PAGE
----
Forgiveness and alcohol problems among people entering substance abuse treatment

Jon R. Webb, Elizabeth A.R. Robinson, Kirk J. Brower, Robert A. Zucker

Research output: Contribution to journalArticle

42 Scopus citations

Abstract

Forgiveness is argued to be highly relevant to problematic substance use, yet supportive empirical evidence is lacking. Findings are presented from a longitudinal study exploring the relationship between religiousness and spirituality (RS) variables and alcohol use disorders. We examined forgiveness of self (ForSelf), of others (ForOthers), and by God (ByGod), hypothesizing positive relationships with RS and negative relationships with alcohol use and consequences, at both baseline (N = 157) and six-month follow-up (N = 126). ForSelf scores were significantly lower than ForOthers and ByGod scores, and ForOthers scores increased modestly over time. ByGod was most consistently associated with other RS variables. ForSelf and ForOthers were associated with alcohol-related variables at both time points, and baseline ForSelf and ForOthers were associated with fewer drinking consequences at follow-up, but not after controlling for other pertinent variables. ForSelf may be most difficult to achieve and thus most important to recovery, thereby preventing full recovery and fostering relapses.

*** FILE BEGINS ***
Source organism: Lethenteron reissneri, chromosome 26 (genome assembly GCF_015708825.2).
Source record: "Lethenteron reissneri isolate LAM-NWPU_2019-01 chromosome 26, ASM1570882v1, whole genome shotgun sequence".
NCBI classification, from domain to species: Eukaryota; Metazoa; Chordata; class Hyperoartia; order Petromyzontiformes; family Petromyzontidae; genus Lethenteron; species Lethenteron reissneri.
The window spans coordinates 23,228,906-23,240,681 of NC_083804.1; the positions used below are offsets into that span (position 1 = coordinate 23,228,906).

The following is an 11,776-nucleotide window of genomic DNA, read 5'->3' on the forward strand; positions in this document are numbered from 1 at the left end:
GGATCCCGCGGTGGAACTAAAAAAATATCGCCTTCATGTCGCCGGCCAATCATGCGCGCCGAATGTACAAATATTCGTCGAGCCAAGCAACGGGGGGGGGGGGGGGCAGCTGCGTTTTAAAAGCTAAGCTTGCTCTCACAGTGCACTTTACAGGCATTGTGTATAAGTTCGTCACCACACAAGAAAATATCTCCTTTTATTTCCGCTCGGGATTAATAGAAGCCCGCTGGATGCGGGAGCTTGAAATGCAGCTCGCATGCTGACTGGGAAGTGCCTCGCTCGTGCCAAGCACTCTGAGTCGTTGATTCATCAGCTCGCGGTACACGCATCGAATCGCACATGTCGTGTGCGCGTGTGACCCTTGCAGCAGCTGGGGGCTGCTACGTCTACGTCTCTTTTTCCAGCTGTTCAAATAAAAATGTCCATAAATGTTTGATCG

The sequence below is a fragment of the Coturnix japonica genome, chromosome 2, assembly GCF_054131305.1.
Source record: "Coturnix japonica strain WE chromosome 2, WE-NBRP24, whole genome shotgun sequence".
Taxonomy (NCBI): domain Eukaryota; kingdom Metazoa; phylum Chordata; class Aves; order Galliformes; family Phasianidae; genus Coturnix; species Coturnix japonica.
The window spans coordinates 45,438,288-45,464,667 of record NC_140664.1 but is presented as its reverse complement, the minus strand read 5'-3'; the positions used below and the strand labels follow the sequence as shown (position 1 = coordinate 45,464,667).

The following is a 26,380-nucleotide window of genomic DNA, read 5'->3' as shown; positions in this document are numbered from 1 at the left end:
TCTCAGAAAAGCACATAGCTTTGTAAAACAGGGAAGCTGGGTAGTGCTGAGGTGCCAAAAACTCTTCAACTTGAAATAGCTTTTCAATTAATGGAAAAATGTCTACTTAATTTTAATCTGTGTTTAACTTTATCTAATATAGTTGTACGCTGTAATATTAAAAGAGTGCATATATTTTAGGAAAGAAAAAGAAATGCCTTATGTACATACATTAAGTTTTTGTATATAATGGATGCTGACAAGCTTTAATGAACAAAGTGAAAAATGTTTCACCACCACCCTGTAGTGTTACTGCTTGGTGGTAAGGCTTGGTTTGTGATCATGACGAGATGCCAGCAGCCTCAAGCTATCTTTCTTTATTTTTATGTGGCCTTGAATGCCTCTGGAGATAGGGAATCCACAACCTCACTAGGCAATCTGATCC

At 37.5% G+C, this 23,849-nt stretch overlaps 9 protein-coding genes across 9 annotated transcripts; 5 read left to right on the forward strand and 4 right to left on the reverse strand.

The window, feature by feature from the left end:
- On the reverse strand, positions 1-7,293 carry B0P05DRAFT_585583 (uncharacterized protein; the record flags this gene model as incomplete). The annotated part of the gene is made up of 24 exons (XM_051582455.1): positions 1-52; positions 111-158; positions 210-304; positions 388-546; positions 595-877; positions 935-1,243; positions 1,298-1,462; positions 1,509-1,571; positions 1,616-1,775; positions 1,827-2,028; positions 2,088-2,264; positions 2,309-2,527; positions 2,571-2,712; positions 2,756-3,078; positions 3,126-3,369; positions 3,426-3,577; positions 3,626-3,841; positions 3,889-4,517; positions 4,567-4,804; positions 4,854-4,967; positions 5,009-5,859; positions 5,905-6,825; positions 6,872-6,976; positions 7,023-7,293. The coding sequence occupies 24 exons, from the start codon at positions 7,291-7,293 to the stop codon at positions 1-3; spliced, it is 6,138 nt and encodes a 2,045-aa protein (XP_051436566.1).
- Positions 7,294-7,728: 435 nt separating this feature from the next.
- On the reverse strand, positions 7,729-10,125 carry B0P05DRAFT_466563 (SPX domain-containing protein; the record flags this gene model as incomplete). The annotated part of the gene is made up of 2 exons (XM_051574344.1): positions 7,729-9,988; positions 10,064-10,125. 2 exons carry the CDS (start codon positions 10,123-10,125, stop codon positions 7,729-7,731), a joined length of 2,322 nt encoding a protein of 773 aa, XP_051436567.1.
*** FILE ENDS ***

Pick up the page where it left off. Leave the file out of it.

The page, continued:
Original languageEnglish
Pages (from-to)55-67
Number of pages13
JournalJournal of Addictive Diseases
Volume25
Issue number3
DOIs
StatePublished - Aug 31 2006

Keywords

  • Addiction
  • Alcohol problems
  • Forgiveness
  • Spiritual beliefs
  • Substance abuse treatment

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